margin: 0;
    padding: 0;
}</style>

As with JavaScript resources, inlining can be applied or disabled for individual CSS resources using the ai-inline attribute, with the same values as before.

See the JavaScript and CSS Inlining documentation for more details and examples.

Script Manager

The WA Script Manager can dynamically aggregate and load JavaScript resources into a single bundled request, and store the scripts in the browser local storage (if available). On subsequent page requests the scripts are loaded from local storage so that no further requests are needed.

The Script Manager is enabled in the config.xml file with the <script-manager /> element:

<config>
  <acceleration>
    <script-manager />
  </acceleration>
</config>

If local storage is not supported, or if it is disabled, then WA will still aggregate the scripts so that subsequent loads will require just a single request.

As with Image Inlining, only scripts that are in the WA cache will be loaded via the Script Manager. Scripts with async or defer attributes won’t be loaded by the Script Manager. Individual scripts can be excluded from the Script Manager in the HTML document by adding the ai-use-script-manager="false" attribute to the appropriate script element.

In our example site, we can see the Script Manager in action. After adding <script-manager /> to the config file, you should be able to see that some new scripts have been inserted into the HTML document, as shown in the dev tools inspector image below:

In the image, we can see the following scripts:

  • A script with id AI_SCRIPT__loadJS_request: This script loads any other scripts processed by the Script Manager.
  • A script with id AI_SCRIPT__loadJS_0: This script, and scripts with similar ids, will insert loaded scripts at the correct place in the document.

If local storage is available, you can now also take a look at its contents in the developer tools:

And if you examine this data, you will see it contains the contents of our scripts!

{"version":"14.4.0","fit://filebroker/assets/js/ap/snippet":{"tag":"6b638cac","content":"window.ai=window.ai||{};ai.getViewportDim=function(){var e=window,t=document,n=-1,i=-1;if(\"BackCompat\"!==document.compatMode&&void 0!==t.documentElement&&void 0!==t.documentElement.clientWidth&&0!==t.documentElement.clientWidth){n=t.documentElement.clientWidth;i=t.documentElement.clientHeight}else if(void 0!==window.innerWidth){n=e.innerWidth;i=e.innerHeight}else{n=t.getElementsByTagName(\"body\")[0].clientWidth;i=t.getElementsByTagName(\"body\")[0].clientHeight}return{width:n,height:i}};function AI_ap_allowMirror(){return!1}\nfunction AI_ap_useValuesDetectedForLandscape(){return!0}"},"http://example.developer.sevenval.com/assets/js/dummy.js":{"content":"var dummy='hello';console.log(dummy);","expires":1466516751000,"tag":"e2971a19","oldTags":{}}}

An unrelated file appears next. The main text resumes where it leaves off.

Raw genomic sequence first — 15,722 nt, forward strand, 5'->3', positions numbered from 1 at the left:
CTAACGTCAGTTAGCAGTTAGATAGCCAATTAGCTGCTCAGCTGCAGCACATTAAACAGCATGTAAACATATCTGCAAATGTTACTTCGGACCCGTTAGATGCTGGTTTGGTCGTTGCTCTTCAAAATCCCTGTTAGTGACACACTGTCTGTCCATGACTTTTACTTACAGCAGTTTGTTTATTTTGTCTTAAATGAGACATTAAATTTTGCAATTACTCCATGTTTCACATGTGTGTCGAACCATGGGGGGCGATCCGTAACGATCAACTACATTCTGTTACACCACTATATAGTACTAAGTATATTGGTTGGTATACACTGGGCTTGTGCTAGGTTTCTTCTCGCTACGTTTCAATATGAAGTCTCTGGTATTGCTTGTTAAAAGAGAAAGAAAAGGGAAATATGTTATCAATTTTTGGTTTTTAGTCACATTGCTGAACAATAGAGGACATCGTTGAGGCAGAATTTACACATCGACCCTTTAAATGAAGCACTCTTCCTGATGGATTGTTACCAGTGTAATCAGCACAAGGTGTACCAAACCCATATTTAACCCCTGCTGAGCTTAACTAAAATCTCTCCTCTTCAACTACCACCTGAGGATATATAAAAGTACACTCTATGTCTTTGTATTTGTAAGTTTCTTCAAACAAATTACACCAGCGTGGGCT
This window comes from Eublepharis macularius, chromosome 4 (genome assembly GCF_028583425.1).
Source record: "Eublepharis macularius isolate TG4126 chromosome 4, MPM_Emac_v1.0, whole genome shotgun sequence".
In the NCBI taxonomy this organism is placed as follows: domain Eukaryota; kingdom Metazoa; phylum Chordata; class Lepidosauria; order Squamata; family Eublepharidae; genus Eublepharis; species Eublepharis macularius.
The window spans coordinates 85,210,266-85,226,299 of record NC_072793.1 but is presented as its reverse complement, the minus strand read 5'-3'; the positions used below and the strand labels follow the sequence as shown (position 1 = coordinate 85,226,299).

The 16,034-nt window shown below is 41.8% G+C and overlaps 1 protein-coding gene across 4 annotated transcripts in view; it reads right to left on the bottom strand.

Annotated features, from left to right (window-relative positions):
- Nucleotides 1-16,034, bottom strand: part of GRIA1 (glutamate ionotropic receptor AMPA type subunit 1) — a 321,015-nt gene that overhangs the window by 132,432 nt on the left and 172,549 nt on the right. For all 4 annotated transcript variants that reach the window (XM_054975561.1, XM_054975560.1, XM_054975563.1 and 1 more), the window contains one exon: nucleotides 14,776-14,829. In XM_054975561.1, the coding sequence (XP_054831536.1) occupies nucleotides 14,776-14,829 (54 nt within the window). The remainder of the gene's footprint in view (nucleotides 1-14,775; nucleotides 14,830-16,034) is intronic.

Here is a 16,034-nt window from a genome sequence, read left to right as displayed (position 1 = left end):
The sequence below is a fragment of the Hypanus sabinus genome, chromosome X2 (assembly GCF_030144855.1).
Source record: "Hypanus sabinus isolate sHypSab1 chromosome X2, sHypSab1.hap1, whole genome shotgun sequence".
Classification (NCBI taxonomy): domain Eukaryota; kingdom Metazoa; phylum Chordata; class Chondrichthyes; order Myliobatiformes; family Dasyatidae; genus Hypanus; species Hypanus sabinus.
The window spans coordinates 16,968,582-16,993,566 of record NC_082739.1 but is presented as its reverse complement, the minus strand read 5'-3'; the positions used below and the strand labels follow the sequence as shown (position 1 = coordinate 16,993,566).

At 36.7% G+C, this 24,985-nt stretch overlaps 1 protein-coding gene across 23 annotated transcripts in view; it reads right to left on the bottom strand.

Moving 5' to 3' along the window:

See the Script Manager documentation for more details on how the Script Manager loads scripts.

Request reduction summary

Now that we’ve seen how WA can reduce the number of requests for a web page, let’s measure how well it’s done.

The table below summarizes the improvements. The original page started out with 24 requests, and was 1319KB (1.3MB) in size. Now, with all the WA optimizations applied, it makes only 12 requests, and is just 169KB in size.

Requests Page size KB PageSpeed Insights (mobile) PageSpeed Insights (desktop)
Original without WA 24 1319 45 49
After Image Optimization 20 211 80 83
After Content Optimization 18 183 81 91
After Request Reduction 12 169 87 94

Note how the PageSpeed Insights scores have improved overall too:

The new configuration parameters we used in our config.xml file are listed below:

<config>
  <acceleration>
    ...
    <image-inlining />
    <script-inlining />
    <style-inlining />
    <script-manager />
  </acceleration>
</config>

The full configuration file, with all the WA optimizations that got us to this point, is given below:

<config>
  <ress>
    <image-scaling viewport-fitting="current" />
    <detection-page title="FIT14 Detection Page"/>
  </ress>
  <acceleration>
    <image-compression />
    <image-delaying prioritization="visibility" />
    <html-minifying />
    <script-minifying />
    <style-minifying strip-prefixes="true"/>
    <filter-media-queries />
    <svg-minifying />
    <responsive-image-filtering />
    <head-reordering />
    <ie-comment-resolving />
    <image-inlining />
    <script-inlining />
    <style-inlining />
    <script-manager />
  </acceleration>
</config>